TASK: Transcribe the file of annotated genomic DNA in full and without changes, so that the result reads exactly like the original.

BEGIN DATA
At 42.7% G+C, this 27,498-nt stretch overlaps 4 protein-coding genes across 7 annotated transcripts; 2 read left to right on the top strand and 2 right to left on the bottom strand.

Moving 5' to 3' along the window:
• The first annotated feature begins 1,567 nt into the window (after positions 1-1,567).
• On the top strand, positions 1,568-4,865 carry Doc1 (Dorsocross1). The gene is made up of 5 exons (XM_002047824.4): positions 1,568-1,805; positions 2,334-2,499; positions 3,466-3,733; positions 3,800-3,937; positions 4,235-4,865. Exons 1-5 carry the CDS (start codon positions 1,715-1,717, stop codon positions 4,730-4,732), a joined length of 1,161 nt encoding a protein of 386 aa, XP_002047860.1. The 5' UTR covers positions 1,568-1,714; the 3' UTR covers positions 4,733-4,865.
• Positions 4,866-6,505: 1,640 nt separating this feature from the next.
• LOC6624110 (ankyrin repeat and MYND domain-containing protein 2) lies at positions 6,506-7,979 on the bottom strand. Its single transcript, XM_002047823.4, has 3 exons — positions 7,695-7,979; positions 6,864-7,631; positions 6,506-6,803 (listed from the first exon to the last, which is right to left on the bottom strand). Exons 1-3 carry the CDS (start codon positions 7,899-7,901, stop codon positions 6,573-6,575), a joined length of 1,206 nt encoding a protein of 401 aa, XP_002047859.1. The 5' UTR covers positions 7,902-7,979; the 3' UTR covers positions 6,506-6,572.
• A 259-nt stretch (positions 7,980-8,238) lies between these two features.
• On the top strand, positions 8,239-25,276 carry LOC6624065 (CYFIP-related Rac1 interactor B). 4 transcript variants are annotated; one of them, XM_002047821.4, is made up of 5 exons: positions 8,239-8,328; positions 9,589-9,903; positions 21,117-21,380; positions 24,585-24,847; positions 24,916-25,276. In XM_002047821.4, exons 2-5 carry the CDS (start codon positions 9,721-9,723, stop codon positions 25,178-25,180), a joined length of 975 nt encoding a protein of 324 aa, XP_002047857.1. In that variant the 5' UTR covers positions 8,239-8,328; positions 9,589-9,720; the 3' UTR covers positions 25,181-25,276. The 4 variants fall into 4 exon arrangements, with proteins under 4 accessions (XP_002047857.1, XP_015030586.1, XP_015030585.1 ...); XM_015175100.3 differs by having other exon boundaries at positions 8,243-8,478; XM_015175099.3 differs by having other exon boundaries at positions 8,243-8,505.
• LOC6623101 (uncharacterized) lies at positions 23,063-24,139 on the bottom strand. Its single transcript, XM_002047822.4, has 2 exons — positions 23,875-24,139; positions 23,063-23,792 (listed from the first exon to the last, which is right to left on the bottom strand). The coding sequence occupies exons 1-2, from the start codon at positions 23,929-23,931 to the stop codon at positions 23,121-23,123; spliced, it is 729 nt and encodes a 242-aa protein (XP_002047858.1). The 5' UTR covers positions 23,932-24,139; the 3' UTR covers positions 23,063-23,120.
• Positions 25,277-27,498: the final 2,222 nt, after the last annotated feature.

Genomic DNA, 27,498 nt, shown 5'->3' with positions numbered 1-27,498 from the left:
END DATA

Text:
At 42.7% G+C, this 27,498-nt stretch overlaps 4 protein-coding genes across 7 annotated transcripts; 2 read left to right on the top strand and 2 right to left on the bottom strand.

Moving 5' to 3' along the window:
• The first annotated feature begins 1,567 nt into the window (after positions 1-1,567).
• On the top strand, positions 1,568-4,865 carry Doc1 (Dorsocross1). The gene is made up of 5 exons (XM_002047824.4): positions 1,568-1,805; positions 2,334-2,499; positions 3,466-3,733; positions 3,800-3,937; positions 4,235-4,865. Exons 1-5 carry the CDS (start codon positions 1,715-1,717, stop codon positions 4,730-4,732), a joined length of 1,161 nt encoding a protein of 386 aa, XP_002047860.1. The 5' UTR covers positions 1,568-1,714; the 3' UTR covers positions 4,733-4,865.
• Positions 4,866-6,505: 1,640 nt separating this feature from the next.
• LOC6624110 (ankyrin repeat and MYND domain-containing protein 2) lies at positions 6,506-7,979 on the bottom strand. Its single transcript, XM_002047823.4, has 3 exons — positions 7,695-7,979; positions 6,864-7,631; positions 6,506-6,803 (listed from the first exon to the last, which is right to left on the bottom strand). Exons 1-3 carry the CDS (start codon positions 7,899-7,901, stop codon positions 6,573-6,575), a joined length of 1,206 nt encoding a protein of 401 aa, XP_002047859.1. The 5' UTR covers positions 7,902-7,979; the 3' UTR covers positions 6,506-6,572.
• A 259-nt stretch (positions 7,980-8,238) lies between these two features.
• On the top strand, positions 8,239-25,276 carry LOC6624065 (CYFIP-related Rac1 interactor B). 4 transcript variants are annotated; one of them, XM_002047821.4, is made up of 5 exons: positions 8,239-8,328; positions 9,589-9,903; positions 21,117-21,380; positions 24,585-24,847; positions 24,916-25,276. In XM_002047821.4, exons 2-5 carry the CDS (start codon positions 9,721-9,723, stop codon positions 25,178-25,180), a joined length of 975 nt encoding a protein of 324 aa, XP_002047857.1. In that variant the 5' UTR covers positions 8,239-8,328; positions 9,589-9,720; the 3' UTR covers positions 25,181-25,276. The 4 variants fall into 4 exon arrangements, with proteins under 4 accessions (XP_002047857.1, XP_015030586.1, XP_015030585.1 ...); XM_015175100.3 differs by having other exon boundaries at positions 8,243-8,478; XM_015175099.3 differs by having other exon boundaries at positions 8,243-8,505.
• LOC6623101 (uncharacterized) lies at positions 23,063-24,139 on the bottom strand. Its single transcript, XM_002047822.4, has 2 exons — positions 23,875-24,139; positions 23,063-23,792 (listed from the first exon to the last, which is right to left on the bottom strand). The coding sequence occupies exons 1-2, from the start codon at positions 23,929-23,931 to the stop codon at positions 23,121-23,123; spliced, it is 729 nt and encodes a 242-aa protein (XP_002047858.1). The 5' UTR covers positions 23,932-24,139; the 3' UTR covers positions 23,063-23,120.
• Positions 25,277-27,498: the final 2,222 nt, after the last annotated feature.

Genomic DNA, 27,498 nt, shown 5'->3' with positions numbered 1-27,498 from the left: